QR Code contains TinyURL of this article.Automated <srcset> Image Factory

photographer with Minolta 35mm film SLR camera
Credit: . License: CC BY-NC-ND 2.0

In the previous article I described my reversal on using the srcset attribute in web-design. I then promised to publish the code and workflow I am currently using to automate the production and deployment of my srcset images.

So, without further ado, allow me to introduce srcset_factory.

What Does it Do?

Given a source image1 — of the types: GIF, JPEG or PNG — and a destination directory, srcset_factory will generate the different sized versions of the source image that you require for your srcset. It will optionally group them in sub-directories by size. It can scale images by breakpoints (width) and/or by ratios (@2x, @3x, etc.)

When image production is complete, the script generates a template-based HTML snippet which the workflow can then copy to your system clipboard, for pasting directly into your code editor or CMS.

The program is non-destructive2 although, in some circumstances,3 it may rename source images to avoid file-system conflicts.4

Installation and Configuration

Please refer to the srcset_factory GitHub project page for all the juicy details.


While srcset_factory does the heavy-lifting in my srcset process, it needs an encapsulating workflow to be complete:

Flowchart of the srcset_factory workflow.

As you can see from the flowchart above, we can break our workflow down into three discrete steps:

  • Monitor a “drop” folder for new files (yellow);
  • Process a source image with srcset_factory to produce size versions and a HTML snippet (pink);
  • Put HTML snippet onto the system clipboard (blue).

We service the second and third steps of this workflow with the following shell script:

/path/to/srcset_factory.php --source=/path/to/srcset_drop_folder --destination=/path/to/destination_folder | pbcopy

The | (pipe) character separates the two workflow steps. The left side of the pipe instructs srcset_factory to process any image(s) it finds in the srcset_drop_folder and save the different sized images it generates to destination_folder. The right side sends the output of srcset_factory, a HTML snippet, to the system clipboard.5

There are numerous ways to handle the first step of the workflow. On my platform of choice, OS X, we can use Folder Actions,6 Automator or any number of low-level tools like fswatch.7  I use Hazel myself, so I’ll now show you how I configure Hazel to complete this workflow. You should be able to adapt these instructions to work with the file-watching tool you prefer.

configuring 'Hazel' watch folder on OSX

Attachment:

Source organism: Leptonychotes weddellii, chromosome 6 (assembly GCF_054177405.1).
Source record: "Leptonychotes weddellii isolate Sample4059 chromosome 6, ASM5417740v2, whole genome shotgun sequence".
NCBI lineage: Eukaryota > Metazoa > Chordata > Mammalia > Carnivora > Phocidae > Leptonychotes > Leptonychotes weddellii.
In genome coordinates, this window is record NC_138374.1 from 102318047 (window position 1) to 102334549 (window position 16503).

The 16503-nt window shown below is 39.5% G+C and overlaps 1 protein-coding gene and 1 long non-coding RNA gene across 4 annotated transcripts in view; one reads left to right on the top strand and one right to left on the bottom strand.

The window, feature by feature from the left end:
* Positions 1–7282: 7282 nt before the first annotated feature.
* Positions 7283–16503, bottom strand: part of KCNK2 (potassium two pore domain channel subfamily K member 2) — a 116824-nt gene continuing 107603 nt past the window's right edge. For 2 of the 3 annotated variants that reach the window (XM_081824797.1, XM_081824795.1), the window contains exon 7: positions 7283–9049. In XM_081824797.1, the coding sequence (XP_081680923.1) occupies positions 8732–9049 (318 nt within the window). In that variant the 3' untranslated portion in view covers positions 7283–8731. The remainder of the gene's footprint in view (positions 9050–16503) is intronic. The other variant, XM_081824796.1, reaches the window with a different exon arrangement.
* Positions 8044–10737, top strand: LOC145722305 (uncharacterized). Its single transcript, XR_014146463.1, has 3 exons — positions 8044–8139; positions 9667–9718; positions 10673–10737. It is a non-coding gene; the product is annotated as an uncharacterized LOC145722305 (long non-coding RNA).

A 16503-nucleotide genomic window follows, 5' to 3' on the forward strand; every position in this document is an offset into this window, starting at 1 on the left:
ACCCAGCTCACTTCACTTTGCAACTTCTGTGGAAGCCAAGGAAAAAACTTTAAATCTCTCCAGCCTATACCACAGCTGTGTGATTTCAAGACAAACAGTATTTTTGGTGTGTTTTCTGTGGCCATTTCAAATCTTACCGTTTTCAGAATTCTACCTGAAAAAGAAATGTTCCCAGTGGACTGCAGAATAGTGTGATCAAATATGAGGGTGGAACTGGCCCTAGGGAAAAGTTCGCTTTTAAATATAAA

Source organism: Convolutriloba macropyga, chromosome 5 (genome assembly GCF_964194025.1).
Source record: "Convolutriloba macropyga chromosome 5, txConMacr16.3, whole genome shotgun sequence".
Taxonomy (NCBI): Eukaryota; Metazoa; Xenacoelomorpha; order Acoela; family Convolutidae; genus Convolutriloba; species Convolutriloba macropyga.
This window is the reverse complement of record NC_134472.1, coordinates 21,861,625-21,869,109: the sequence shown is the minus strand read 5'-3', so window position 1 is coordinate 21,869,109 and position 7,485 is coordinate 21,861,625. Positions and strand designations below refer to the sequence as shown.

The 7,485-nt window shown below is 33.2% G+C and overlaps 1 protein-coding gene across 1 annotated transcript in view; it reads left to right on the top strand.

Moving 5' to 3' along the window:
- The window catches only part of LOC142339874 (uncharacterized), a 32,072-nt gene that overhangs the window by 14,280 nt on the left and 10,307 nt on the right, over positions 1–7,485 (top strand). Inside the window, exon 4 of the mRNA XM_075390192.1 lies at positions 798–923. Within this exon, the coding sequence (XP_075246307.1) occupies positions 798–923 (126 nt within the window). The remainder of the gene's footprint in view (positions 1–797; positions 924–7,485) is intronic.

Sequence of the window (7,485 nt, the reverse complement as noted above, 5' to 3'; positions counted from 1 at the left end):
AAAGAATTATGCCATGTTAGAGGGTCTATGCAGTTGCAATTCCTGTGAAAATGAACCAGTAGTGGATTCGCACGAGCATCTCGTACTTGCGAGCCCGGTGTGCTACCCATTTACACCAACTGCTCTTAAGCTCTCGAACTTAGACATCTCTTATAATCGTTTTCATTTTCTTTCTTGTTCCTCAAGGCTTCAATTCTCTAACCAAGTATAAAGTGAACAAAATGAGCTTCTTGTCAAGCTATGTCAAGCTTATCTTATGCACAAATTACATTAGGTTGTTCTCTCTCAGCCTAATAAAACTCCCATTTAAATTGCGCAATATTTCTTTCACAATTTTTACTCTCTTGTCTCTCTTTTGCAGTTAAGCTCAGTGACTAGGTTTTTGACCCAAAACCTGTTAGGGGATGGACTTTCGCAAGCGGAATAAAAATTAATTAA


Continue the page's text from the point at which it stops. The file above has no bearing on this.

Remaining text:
Configure your “watch” folder
configuring 'Hazel' rules on OSX
Add the workflow rules

Finish by clicking the “×” icon next to “Edit script”, followed by the “OK” button to commit your changes.

That’s it. Hazel will now “watch” the /path/to/srcset_drop_folder directory. When you add a new image to that directory, Hazel will run the srcset_factory script, output its images to /path/to/destination_folder and put a HTML snippet onto your clipboard ready for you to paste into your markup for final editing.

Have Your Say

Questions, comments, feedback? Discuss on Hacker News.

  1. Given a directory as it’s source, srcset_factory will process each image it finds in that directory. ↩︎

  2. srcset_factory retains all source images in their original form. ↩︎

  3. If your workflow supplies srcset_factory with an image whose filename matches one that already exists in the destination directory, it will rename the source file with an MD5 digest of it’s content in order to avoid a conflict. The source image and all size versions will inherit the new filename. ↩︎

  4. srcset_factory has a user-configurable option to always rename files with the MD5 digest of their content. This virtually guarantees that there will be no filename conflicts. ↩︎

  5. pbcopy is OS X specific. On Windows use clip. On Linux use xclip↩︎

  6. At the time of writing I recommend that you don’t use Folder Actions. There seems to be some serious CPU usage issues under the newly-released Yosemite, at least on my system. I expect Apple will resolve this with a point release at some future time. See also: “Folder Action Dispatcher” thread in the Apple Support Communities. ↩︎

  7. You can also use fswatch on other flavours of Unix. There are options for Windows users too. ↩︎